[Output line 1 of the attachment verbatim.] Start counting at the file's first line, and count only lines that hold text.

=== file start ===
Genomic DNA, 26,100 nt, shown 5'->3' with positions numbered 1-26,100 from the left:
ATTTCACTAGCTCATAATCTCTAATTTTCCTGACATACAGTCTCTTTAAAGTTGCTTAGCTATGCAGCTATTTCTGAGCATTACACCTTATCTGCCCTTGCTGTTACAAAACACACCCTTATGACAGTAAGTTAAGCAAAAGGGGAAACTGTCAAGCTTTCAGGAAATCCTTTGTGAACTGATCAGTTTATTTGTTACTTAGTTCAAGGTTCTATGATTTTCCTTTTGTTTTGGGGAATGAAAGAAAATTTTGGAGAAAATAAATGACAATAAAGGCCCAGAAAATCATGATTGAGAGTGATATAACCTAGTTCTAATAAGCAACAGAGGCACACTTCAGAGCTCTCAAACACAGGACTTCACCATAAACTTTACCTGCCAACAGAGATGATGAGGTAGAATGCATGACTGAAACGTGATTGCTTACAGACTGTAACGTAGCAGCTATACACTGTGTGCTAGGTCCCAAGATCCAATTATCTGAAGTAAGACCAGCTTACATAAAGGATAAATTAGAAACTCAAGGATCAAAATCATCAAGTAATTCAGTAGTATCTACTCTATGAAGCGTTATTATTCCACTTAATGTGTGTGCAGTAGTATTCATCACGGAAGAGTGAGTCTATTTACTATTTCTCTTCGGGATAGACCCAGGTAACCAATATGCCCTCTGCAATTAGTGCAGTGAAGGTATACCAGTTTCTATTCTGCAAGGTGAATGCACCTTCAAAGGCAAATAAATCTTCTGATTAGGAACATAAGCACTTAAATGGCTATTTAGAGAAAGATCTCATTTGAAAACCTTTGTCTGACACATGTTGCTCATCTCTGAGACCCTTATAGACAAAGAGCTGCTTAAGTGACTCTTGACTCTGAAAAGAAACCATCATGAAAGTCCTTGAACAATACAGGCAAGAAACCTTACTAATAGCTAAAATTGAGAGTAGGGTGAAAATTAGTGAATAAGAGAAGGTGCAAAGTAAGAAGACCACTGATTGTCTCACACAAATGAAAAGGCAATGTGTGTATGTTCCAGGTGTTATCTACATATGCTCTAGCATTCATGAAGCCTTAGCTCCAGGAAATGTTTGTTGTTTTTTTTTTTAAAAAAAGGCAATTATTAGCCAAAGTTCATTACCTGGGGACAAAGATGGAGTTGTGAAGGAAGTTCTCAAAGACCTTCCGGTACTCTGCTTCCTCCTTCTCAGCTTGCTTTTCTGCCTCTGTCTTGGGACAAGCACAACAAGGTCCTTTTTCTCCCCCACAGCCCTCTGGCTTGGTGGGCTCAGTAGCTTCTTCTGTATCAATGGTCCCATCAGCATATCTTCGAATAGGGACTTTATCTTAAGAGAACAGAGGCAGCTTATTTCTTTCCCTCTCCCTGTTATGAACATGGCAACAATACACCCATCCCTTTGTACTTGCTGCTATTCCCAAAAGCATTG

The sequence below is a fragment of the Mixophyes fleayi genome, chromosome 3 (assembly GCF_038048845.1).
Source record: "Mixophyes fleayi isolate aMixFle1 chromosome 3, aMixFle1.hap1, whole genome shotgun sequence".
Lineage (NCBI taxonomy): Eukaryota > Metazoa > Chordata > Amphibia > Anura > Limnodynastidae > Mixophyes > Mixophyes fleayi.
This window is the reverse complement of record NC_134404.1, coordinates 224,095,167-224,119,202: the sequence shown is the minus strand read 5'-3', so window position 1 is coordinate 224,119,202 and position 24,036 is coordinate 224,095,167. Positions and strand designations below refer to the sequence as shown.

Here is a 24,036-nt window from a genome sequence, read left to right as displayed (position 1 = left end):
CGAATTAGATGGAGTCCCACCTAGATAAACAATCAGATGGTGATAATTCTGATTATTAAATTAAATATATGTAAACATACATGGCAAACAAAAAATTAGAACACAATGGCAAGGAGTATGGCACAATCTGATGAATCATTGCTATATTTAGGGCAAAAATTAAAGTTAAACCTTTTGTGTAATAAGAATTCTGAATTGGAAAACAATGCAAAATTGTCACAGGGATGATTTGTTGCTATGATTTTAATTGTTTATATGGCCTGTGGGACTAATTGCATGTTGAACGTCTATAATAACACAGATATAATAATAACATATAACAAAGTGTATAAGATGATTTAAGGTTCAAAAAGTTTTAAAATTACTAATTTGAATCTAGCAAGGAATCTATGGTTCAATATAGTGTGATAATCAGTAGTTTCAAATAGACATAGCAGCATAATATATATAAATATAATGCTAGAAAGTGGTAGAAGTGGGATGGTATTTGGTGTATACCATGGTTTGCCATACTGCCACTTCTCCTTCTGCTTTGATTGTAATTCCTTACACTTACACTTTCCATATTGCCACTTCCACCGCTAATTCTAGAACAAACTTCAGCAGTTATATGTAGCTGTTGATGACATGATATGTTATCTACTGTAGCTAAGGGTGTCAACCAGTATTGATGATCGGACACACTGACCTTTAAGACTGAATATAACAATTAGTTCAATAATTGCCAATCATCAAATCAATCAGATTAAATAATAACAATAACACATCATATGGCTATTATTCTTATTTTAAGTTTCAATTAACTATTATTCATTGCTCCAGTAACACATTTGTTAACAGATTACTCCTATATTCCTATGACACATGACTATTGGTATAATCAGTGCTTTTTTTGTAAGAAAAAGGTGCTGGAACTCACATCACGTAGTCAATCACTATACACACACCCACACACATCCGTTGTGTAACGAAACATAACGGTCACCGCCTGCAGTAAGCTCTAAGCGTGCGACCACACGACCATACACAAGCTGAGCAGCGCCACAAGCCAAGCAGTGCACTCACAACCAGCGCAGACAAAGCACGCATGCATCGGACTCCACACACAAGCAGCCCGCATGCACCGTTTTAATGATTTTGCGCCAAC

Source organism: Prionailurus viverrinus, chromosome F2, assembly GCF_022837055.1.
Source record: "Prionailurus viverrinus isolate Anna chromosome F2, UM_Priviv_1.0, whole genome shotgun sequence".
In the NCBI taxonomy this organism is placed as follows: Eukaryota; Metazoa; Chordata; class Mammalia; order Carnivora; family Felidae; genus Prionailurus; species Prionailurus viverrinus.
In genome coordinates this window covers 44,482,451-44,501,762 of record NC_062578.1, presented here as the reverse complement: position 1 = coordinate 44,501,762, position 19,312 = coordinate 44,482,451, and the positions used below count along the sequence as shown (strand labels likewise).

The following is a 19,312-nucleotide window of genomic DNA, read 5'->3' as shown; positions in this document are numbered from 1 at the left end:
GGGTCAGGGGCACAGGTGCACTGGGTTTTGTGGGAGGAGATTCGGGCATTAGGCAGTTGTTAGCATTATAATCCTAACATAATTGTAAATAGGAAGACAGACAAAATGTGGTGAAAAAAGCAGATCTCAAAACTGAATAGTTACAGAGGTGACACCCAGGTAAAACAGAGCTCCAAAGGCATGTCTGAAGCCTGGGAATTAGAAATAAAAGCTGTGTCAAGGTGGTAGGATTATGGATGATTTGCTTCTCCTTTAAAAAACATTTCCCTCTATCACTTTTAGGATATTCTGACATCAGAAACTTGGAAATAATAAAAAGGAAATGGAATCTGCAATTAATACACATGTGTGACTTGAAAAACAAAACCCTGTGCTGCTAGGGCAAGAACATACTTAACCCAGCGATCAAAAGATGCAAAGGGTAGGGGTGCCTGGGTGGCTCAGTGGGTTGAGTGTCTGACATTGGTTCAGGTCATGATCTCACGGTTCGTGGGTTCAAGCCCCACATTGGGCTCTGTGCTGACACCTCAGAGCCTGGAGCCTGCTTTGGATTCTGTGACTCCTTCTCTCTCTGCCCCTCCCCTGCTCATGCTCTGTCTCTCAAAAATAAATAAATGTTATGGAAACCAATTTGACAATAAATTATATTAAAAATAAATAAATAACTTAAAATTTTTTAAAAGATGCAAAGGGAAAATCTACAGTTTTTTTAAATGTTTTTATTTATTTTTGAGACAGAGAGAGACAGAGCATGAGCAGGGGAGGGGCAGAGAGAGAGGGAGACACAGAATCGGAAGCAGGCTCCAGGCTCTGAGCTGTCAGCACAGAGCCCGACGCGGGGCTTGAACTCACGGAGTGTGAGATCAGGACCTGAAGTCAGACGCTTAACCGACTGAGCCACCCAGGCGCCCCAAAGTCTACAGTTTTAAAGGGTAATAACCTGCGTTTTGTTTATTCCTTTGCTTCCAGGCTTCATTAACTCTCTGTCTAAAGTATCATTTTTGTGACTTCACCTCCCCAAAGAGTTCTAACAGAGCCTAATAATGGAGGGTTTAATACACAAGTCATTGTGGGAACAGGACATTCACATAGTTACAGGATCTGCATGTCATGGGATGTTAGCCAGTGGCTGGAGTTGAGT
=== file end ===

Genomic DNA, 26,100 nt, shown 5'->3' with positions numbered 1-26,100 from the left: